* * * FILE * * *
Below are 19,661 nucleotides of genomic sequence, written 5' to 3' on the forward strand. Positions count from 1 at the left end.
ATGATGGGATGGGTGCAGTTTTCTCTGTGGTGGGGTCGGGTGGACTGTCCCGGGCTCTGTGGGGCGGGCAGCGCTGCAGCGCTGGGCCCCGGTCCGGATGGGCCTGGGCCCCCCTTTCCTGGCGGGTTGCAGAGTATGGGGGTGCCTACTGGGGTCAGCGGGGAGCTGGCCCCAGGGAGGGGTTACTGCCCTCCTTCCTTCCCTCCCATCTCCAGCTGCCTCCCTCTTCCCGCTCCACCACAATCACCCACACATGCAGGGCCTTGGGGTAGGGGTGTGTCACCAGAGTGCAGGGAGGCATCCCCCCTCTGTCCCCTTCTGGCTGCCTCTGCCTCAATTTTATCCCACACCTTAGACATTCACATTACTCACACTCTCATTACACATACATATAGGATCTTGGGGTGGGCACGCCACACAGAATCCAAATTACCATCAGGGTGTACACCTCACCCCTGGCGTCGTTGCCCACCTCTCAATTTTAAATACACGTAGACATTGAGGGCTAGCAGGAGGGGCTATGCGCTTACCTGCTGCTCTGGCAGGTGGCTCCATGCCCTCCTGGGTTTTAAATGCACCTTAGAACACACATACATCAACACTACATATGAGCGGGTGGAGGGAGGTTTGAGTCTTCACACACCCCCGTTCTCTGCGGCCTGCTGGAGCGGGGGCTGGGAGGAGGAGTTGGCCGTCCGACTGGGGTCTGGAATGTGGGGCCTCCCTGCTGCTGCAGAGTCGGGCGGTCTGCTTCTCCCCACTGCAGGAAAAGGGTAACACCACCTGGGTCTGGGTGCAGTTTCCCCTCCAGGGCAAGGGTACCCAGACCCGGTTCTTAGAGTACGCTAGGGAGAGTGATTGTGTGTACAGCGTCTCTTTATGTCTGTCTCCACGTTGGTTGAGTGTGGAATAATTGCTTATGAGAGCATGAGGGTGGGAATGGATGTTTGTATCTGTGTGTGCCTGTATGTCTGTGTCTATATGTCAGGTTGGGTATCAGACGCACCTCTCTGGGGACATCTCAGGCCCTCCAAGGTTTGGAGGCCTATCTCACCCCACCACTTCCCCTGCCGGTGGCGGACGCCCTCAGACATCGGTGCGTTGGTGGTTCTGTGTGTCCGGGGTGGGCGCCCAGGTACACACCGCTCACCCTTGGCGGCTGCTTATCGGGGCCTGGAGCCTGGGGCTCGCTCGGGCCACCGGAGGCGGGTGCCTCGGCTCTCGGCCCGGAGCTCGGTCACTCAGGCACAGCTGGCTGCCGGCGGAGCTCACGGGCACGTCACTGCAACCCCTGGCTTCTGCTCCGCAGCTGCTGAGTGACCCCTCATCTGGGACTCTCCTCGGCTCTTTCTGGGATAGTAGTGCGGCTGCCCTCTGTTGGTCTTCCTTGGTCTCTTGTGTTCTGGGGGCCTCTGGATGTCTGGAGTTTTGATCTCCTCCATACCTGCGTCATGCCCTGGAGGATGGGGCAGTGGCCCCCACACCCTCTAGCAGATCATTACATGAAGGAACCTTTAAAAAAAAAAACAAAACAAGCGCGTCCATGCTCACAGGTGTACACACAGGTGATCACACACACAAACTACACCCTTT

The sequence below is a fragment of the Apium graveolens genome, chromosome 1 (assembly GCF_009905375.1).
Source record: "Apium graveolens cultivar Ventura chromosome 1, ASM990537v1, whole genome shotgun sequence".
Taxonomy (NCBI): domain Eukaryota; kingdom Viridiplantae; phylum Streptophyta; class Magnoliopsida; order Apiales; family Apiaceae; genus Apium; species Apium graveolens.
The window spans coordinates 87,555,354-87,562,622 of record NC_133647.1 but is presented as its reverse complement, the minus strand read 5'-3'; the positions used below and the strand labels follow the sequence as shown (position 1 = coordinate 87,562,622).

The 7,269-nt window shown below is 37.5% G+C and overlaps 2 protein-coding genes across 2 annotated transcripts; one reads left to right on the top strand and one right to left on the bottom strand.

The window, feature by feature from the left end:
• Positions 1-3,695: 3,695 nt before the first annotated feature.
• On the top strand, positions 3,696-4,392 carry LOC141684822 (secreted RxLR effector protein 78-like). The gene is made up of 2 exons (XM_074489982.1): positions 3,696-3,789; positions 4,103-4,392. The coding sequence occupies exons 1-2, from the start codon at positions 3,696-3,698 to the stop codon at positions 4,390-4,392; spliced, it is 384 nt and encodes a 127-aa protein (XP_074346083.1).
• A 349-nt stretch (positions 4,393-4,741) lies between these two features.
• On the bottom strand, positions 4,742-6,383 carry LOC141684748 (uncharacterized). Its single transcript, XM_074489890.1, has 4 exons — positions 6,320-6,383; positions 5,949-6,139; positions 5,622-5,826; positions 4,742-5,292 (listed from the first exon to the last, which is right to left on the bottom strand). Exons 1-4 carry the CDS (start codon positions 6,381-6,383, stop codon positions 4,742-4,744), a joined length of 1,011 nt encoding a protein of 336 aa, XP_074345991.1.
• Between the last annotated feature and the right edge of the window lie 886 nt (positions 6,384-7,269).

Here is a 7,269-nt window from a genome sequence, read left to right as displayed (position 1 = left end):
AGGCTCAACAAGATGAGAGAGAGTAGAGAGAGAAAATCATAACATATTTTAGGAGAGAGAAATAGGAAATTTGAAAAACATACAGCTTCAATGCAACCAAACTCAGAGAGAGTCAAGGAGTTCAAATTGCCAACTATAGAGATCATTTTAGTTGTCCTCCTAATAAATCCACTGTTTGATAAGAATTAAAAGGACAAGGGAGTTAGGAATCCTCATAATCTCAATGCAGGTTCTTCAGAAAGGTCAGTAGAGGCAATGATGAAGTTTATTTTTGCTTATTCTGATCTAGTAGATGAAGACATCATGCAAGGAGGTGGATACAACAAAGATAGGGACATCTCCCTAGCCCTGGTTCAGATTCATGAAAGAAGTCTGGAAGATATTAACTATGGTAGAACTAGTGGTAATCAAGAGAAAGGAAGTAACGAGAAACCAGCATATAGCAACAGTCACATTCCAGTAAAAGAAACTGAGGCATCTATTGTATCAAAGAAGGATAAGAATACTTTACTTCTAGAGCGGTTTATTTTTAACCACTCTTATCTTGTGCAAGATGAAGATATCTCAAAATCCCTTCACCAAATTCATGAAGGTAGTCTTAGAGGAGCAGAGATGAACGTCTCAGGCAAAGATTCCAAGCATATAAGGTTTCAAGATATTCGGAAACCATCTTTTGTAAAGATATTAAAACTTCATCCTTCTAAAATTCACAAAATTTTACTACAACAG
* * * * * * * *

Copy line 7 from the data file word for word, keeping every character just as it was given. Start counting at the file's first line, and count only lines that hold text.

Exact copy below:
The 7,269-nt window shown below is 37.5% G+C and overlaps 2 protein-coding genes across 2 annotated transcripts; one reads left to right on the top strand and one right to left on the bottom strand.